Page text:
In my time series class, we got taught, that an MA($\infty $) process with $$ \sum_i^\infty \theta_i^2 < \infty $$ is weakly stationary.

Obviously the mean exists and is time independent, but why does the second moment, so the covariance, also exist? From the assumption I can only derive, that the variance, but not the covariance with some lag $h$ $$ Cov(x_t, x_{t-h}) = \sum_i^\infty \theta_i \theta_{i+h} $$ exist, which is, as far as I know, required for weak stationarity.


1 Answer 1


For any pair of random variables $x_t$ and $x_{t-h}$, the squared-covariance obeys the upper bound:

$$\mathbb{Cov}(x_t, x_{t-h})^2 = \mathbb{Corr}(x_t, x_{t-h})^2 \mathbb{V}(x_t) \mathbb{V}(x_{t-h}) \leqslant \mathbb{V}(x_t) \mathbb{V}(x_{t-h}).$$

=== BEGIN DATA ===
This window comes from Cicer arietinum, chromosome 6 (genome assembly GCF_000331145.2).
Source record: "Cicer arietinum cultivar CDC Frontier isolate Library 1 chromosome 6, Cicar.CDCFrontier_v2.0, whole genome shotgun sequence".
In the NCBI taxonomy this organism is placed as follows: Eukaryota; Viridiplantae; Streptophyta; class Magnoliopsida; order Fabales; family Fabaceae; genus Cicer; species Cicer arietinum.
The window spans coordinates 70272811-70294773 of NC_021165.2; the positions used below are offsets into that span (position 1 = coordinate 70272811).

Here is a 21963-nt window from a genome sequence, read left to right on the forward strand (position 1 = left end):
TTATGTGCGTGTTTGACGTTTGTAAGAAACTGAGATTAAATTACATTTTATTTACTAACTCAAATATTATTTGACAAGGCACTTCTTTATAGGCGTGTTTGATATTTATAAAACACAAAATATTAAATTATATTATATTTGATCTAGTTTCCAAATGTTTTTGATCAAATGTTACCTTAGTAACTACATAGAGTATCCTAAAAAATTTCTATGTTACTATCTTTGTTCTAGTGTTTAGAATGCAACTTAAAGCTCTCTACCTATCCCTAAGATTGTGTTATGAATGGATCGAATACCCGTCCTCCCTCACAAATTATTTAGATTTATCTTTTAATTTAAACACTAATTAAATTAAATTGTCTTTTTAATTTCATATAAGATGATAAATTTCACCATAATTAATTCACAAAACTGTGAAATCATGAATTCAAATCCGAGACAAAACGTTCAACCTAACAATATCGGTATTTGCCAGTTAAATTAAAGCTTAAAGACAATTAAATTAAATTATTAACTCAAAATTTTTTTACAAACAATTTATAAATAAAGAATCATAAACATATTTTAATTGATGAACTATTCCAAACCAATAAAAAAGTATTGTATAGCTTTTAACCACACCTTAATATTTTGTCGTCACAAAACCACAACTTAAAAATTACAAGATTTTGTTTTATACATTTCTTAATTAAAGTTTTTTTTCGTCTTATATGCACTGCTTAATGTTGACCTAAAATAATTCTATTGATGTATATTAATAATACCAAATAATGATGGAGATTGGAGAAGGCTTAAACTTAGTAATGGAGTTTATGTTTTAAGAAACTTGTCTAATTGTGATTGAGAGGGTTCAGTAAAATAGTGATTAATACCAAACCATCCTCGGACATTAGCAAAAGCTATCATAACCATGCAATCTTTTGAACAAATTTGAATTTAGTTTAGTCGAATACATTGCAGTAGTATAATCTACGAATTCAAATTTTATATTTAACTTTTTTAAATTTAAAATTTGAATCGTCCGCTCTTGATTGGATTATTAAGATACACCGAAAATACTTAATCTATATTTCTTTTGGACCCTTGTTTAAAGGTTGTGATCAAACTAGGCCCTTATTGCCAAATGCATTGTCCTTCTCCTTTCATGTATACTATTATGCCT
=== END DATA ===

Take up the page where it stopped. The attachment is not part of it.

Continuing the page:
Hence, if the variance values are both finite, the squared-covariance must also be finite, which means that the covariance is also finite. This is a general property that works in any context, so you don't need to use the specific form for the covariance that occurs in an MA model.

Alternatively, if you particularly want to establish this result just for the particular case of the MA($\infty$) process, you could do this as follows. Using the Cauchy-Schwartz inequality combined with your finite variance condition you have:

$$\begin{equation} \begin{aligned} \mathbb{Cov}(x_t, x_{t-h})^2 &= \Bigg( \sum_{i=0}^\infty \theta_i \theta_{i+h} \Bigg)^2 \\[6pt] &\leqslant \Bigg( \sum_{i=0}^\infty \theta_i^2 \Bigg) \Bigg( \sum_{i=0}^\infty \theta_{i+h}^2 \Bigg) \\[6pt] &\leqslant \Bigg( \sum_{i=0}^\infty \theta_i^2 \Bigg)^2 < \infty. \end{aligned} \end{equation}$$


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